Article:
Tuesday, November 20, 2012

Riding the epidemic curve to glory, WGS edition

One reassuring lesson all healthcare epidemiologists learn is that every outbreak will, eventually, come to an end. The trick is to prevent outbreaks in the first place, or to recognize them early enough to intervene effectively. Many outbreaks, though, are recognized as they peak and are entering the “downhill” part of the epidemic curve. Any interventions prescribed by erstwhile epidemiologists are then, in retrospect, credited with helping to contain the outbreak (even if said interventions were completely idiotic). This phenomenon was described by Dr. Alexander Langmuir, the father of the CDC’s Epidemic Intelligence Service, as “riding to glory on the downhill slope of the epidemic curve”.

Now we can add the performance of whole-genome sequencing (WGS) to the list of activities that epidemiologists can “ride to glory” as the key to outbreak control. As WGS becomes faster and more affordable, reports have been published in NEJM, Science Translational Medicine and Lancet Infectious Diseases suggesting that WGS can be the key to real-time or “actionable” information to help contain outbreaks (due to MRSA, KPC-producing K. pneumoniae, and MRSA, respectively). As we’ve pointed out previously, though, it isn’t at all clear that WGS was important to real-time outbreak management, or that WGS is ready for prime-time and coming soon to a hospital near you.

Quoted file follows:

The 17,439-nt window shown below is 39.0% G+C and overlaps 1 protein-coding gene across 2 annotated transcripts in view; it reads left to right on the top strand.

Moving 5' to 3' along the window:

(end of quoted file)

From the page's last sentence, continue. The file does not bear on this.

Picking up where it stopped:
Why? For any technology to see widespread adoption in clinical diagnostic laboratories, there must be sufficient automation (including of the analysis and interpretation of the massive amounts of WGS data), and it must provide a substantial advantage over existing testing approaches.

Which brings us to the more important question: given our crude approaches to outbreak control, how does WGS provide any immediate advantage over other same-day typing methods? Does the added discrimination really make a difference in whether we decide to isolate or cohort patient X, decolonize healthcare worker Y, or close unit Z to new admissions? These questions are particularly pertinent when we don’t yet understand the “within host” variation in genotype and how “within” versus “between” host variation can be applied to determine direction of transmission (or even the fact of transmission). Eli recently sent me a link to this interesting discussion of the Lancet ID report, which addresses some of these issues. 


The bottom line is that we have a relatively few crude tools for outbreak response: enhanced basic practices (e.g. hand hygiene, environmental disinfection), active surveillance, isolation, cohorting (of patients and/or HCWs), decolonization of carriers (both HCWs and patients), removal (temporarily or permanently) of HCWs implicated in transmission, closure of units, mitigation of any identified common sources, etc. The level of discrimination provided by WGS is a great research tool, and will undoubtedly help in retrospectively piecing together the most likely outbreak scenarios--but for now I’m not convinced it has much advantage over other typing methods for guiding real-time outbreak investigation and management.

No comments:

Post a Comment